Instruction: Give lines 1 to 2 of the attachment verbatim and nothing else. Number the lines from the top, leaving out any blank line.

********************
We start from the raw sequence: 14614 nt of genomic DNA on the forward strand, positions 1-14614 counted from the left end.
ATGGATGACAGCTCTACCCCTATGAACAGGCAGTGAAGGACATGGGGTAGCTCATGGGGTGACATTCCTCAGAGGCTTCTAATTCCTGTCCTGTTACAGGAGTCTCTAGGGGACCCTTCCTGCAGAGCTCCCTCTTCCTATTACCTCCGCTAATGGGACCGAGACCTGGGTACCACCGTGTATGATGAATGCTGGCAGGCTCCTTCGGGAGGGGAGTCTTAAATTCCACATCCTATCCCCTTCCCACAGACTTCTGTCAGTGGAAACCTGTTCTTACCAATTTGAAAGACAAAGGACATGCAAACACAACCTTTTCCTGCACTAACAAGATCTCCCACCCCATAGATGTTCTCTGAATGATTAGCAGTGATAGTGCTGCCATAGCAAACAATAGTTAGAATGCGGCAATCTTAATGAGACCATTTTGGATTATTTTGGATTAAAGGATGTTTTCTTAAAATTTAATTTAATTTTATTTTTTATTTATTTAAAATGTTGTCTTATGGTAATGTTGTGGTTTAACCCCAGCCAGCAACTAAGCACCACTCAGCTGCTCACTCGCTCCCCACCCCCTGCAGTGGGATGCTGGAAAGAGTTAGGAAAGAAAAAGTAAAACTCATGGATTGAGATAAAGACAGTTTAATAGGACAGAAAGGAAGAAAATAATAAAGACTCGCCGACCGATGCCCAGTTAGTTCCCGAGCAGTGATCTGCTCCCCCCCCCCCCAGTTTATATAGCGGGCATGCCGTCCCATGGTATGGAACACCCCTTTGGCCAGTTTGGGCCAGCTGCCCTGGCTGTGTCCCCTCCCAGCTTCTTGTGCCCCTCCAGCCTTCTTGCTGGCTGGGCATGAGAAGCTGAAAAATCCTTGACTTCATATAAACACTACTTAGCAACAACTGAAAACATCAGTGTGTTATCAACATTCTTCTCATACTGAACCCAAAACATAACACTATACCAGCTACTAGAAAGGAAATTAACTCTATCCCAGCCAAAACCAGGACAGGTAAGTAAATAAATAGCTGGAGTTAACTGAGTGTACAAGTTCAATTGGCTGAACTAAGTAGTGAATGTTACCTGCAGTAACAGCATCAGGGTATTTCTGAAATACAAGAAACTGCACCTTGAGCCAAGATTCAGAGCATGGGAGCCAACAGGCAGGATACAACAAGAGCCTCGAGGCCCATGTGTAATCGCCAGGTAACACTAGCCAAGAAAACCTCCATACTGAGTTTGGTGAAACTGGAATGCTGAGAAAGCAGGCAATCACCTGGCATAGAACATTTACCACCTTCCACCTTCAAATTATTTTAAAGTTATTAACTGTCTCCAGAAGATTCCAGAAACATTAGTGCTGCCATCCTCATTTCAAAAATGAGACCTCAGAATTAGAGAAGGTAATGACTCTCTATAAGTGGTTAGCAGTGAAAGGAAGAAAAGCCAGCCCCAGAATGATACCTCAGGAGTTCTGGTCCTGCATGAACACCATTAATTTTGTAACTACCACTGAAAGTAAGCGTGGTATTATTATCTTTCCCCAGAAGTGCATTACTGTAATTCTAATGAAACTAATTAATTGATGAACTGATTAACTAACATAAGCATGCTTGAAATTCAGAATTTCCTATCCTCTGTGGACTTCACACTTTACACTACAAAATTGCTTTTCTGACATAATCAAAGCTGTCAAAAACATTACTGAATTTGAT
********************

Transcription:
We start from the raw sequence: 14614 nt of genomic DNA on the forward strand, positions 1-14614 counted from the left end.
ATGGATGACAGCTCTACCCCTATGAACAGGCAGTGAAGGACATGGGGTAGCTCATGGGGTGACATTCCTCAGAGGCTTCTAATTCCTGTCCTGTTACAGGAGTCTCTAGGGGACCCTTCCTGCAGAGCTCCCTCTTCCTATTACCTCCGCTAATGGGACCGAGACCTGGGTACCACCGTGTATGATGAATGCTGGCAGGCTCCTTCGGGAGGGGAGTCTTAAATTCCACATCCTATCCCCTTCCCACAGACTTCTGTCAGTGGAAACCTGTTCTTACCAATTTGAAAGACAAAGGACATGCAAACACAACCTTTTCCTGCACTAACAAGATCTCCCACCCCATAGATGTTCTCTGAATGATTAGCAGTGATAGTGCTGCCATAGCAAACAATAGTTAGAATGCGGCAATCTTAATGAGACCATTTTGGATTATTTTGGATTAAAGGATGTTTTCTTAAAATTTAATTTAATTTTATTTTTTATTTATTTAAAATGTTGTCTTATGGTAATGTTGTGGTTTAACCCCAGCCAGCAACTAAGCACCACTCAGCTGCTCACTCGCTCCCCACCCCCTGCAGTGGGATGCTGGAAAGAGTTAGGAAAGAAAAAGTAAAACTCATGGATTGAGATAAAGACAGTTTAATAGGACAGAAAGGAAGAAAATAATAAAGACTCGCCGACCGATGCCCAGTTAGTTCCCGAGCAGTGATCTGCTCCCCCCCCCCCCAGTTTATATAGCGGGCATGCCGTCCCATGGTATGGAACACCCCTTTGGCCAGTTTGGGCCAGCTGCCCTGGCTGTGTCCCCTCCCAGCTTCTTGTGCCCCTCCAGCCTTCTTGCTGGCTGGGCATGAGAAGCTGAAAAATCCTTGACTTCATATAAACACTACTTAGCAACAACTGAAAACATCAGTGTGTTATCAACATTCTTCTCATACTGAACCCAAAACATAACACTATACCAGCTACTAGAAAGGAAATTAACTCTATCCCAGCCAAAACCAGGACAGGTAAGTAAATAAATAGCTGGAGTTAACTGAGTGTACAAGTTCAATTGGCTGAACTAAGTAGTGAATGTTACCTGCAGTAACAGCATCAGGGTATTTCTGAAATACAAGAAACTGCACCTTGAGCCAAGATTCAGAGCATGGGAGCCAACAGGCAGGATACAACAAGAGCCTCGAGGCCCATGTGTAATCGCCAGGTAACACTAGCCAAGAAAACCTCCATACTGAGTTTGGTGAAACTGGAATGCTGAGAAAGCAGGCAATCACCTGGCATAGAACATTTACCACCTTCCACCTTCAAATTATTTTAAAGTTATTAACTGTCTCCAGAAGATTCCAGAAACATTAGTGCTGCCATCCTCATTTCAAAAATGAGACCTCAGAATTAGAGAAGGTAATGACTCTCTATAAGTGGTTAGCAGTGAAAGGAAGAAAAGCCAGCCCCAGAATGATACCTCAGGAGTTCTGGTCCTGCATGAACACCATTAATTTTGTAACTACCACTGAAAGTAAGCGTGGTATTATTATCTTTCCCCAGAAGTGCATTACTGTAATTCTAATGAAACTAATTAATTGATGAACTGATTAACTAACATAAGCATGCTTGAAATTCAGAATTTCCTATCCTCTGTGGACTTCACACTTTACACTACAAAATTGCTTTTCTGACATAATCAAAGCTGTCAAAAACATTACTGAATTTGAT